Suduhkha, Suduḥkha: 4 definitions


Suduhkha means something in Hinduism, Sanskrit. If you want to know the exact meaning, history, etymology or English translation of this term then check out the descriptions on this page. Add your comment or reference to a book if you want to contribute to this summary article.

In Hinduism

Purana and Itihasa (epic history)

[«previous next»] — Suduhkha in Purana glossary
Source: Shiva Purana - English Translation

Suduḥkha (सुदुःख) refers to “harassment”, according to the Śivapurāṇa 2.3.14 (“The Birth of Tāraka and Vajrāṅga”).—Accordingly, as Brahmā narrated to Nārada: “[...] My son Marīci begot Kaśyapa who married thirteen daughters of Dakṣa. The eldest of them Diti bore two sons: Hiraṇyakaśipu the elder and Hiraṇyākṣa the younger. When these two began to harass [i.e., suduḥkha] the gods, Viṣṇu assumed the forms of Man-lion and Boar and killed them. Then the gods became fearless and happy”.

Purana book cover
context information

The Purana (पुराण, purāṇas) refers to Sanskrit literature preserving ancient India’s vast cultural history, including historical legends, religious ceremonies, various arts and sciences. The eighteen mahapuranas total over 400,000 shlokas (metrical couplets) and date to at least several centuries BCE.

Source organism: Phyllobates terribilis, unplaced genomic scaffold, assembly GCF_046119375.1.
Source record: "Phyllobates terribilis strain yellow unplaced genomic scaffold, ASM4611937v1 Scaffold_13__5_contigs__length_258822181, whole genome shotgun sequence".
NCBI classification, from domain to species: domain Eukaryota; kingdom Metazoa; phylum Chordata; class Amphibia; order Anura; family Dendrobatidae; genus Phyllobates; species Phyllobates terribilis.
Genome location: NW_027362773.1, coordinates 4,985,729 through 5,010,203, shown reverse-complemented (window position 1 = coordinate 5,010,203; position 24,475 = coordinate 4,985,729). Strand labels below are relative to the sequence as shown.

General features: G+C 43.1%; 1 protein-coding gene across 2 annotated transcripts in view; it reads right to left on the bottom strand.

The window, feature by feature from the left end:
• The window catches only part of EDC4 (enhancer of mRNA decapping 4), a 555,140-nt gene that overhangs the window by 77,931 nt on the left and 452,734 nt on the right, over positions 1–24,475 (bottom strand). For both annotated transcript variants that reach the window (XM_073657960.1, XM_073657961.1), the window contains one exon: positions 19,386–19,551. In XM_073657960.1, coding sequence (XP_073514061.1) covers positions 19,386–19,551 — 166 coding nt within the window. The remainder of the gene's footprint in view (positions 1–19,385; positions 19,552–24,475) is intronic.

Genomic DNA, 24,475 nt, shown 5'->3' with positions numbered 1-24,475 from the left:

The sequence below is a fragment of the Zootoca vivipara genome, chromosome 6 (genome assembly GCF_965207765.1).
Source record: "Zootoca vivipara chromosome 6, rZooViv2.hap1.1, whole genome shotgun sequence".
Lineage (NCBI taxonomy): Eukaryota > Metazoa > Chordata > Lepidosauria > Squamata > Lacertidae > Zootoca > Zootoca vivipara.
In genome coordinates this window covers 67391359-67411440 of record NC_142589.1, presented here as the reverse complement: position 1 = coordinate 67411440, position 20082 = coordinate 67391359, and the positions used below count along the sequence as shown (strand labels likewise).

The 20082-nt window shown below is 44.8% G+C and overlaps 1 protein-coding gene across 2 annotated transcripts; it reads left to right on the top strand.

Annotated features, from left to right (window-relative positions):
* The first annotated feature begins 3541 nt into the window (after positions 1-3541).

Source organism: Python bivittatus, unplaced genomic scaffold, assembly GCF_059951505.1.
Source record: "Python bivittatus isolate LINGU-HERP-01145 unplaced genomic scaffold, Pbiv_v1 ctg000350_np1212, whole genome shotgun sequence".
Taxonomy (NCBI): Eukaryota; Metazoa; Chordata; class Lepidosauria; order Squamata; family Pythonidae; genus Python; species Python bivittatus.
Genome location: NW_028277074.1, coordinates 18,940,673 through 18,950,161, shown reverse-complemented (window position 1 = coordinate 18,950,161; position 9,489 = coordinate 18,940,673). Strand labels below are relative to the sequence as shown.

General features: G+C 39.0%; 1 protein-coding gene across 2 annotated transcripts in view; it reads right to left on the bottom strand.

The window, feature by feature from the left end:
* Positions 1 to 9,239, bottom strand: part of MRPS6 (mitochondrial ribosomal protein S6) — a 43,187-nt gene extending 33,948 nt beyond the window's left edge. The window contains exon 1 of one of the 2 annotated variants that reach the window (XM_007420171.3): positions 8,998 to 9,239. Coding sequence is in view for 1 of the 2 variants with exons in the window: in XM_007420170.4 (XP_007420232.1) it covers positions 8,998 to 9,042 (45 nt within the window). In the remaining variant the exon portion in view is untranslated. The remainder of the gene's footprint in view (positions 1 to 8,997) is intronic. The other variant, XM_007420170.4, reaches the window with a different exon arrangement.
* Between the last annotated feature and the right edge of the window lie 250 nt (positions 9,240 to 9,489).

Discover the meaning of suduhkha in the context of Purana from relevant books on Exotic India

Languages of India and abroad

Sanskrit dictionary

Source: Cologne Digital Sanskrit Dictionaries: Cappeller Sanskrit-English Dictionary

Suduḥkha (सुदुःख).—[adjective] very painful or difficult; [neuter] [adverb], as subst. great pain.

Source: Cologne Digital Sanskrit Dictionaries: Monier-Williams Sanskrit-English Dictionary

1) Suduḥkha (सुदुःख):—[=su-duḥkha] [from su > su-tanaya] n. great pain or sorrow, [Mahābhārata]

2) [v.s. ...] mf(ā)n. very painful or troublesome, very difficult to ([infinitive mood]), [Mahābhārata; Rāmāyaṇa] etc.

[Sanskrit to German]

Suduhkha in German

context information

Sanskrit, also spelled संस्कृतम् (saṃskṛtam), is an ancient language of India commonly seen as the grandmother of the Indo-European language family (even English!). Closely allied with Prakrit and Pali, Sanskrit is more exhaustive in both grammar and terms and has the most extensive collection of literature in the world, greatly surpassing its sister-languages Greek and Latin.

Discover the meaning of suduhkha in the context of Sanskrit from relevant books on Exotic India

See also (Relevant definitions)

Relevant text

Let's grow together!

I humbly request your help to keep doing what I do best: provide the world with unbiased sources, definitions and images. Your donation direclty influences the quality and quantity of knowledge, wisdom and spiritual insight the world is exposed to.

Let's make the world a better place together!

Like what you read? Consider supporting this website: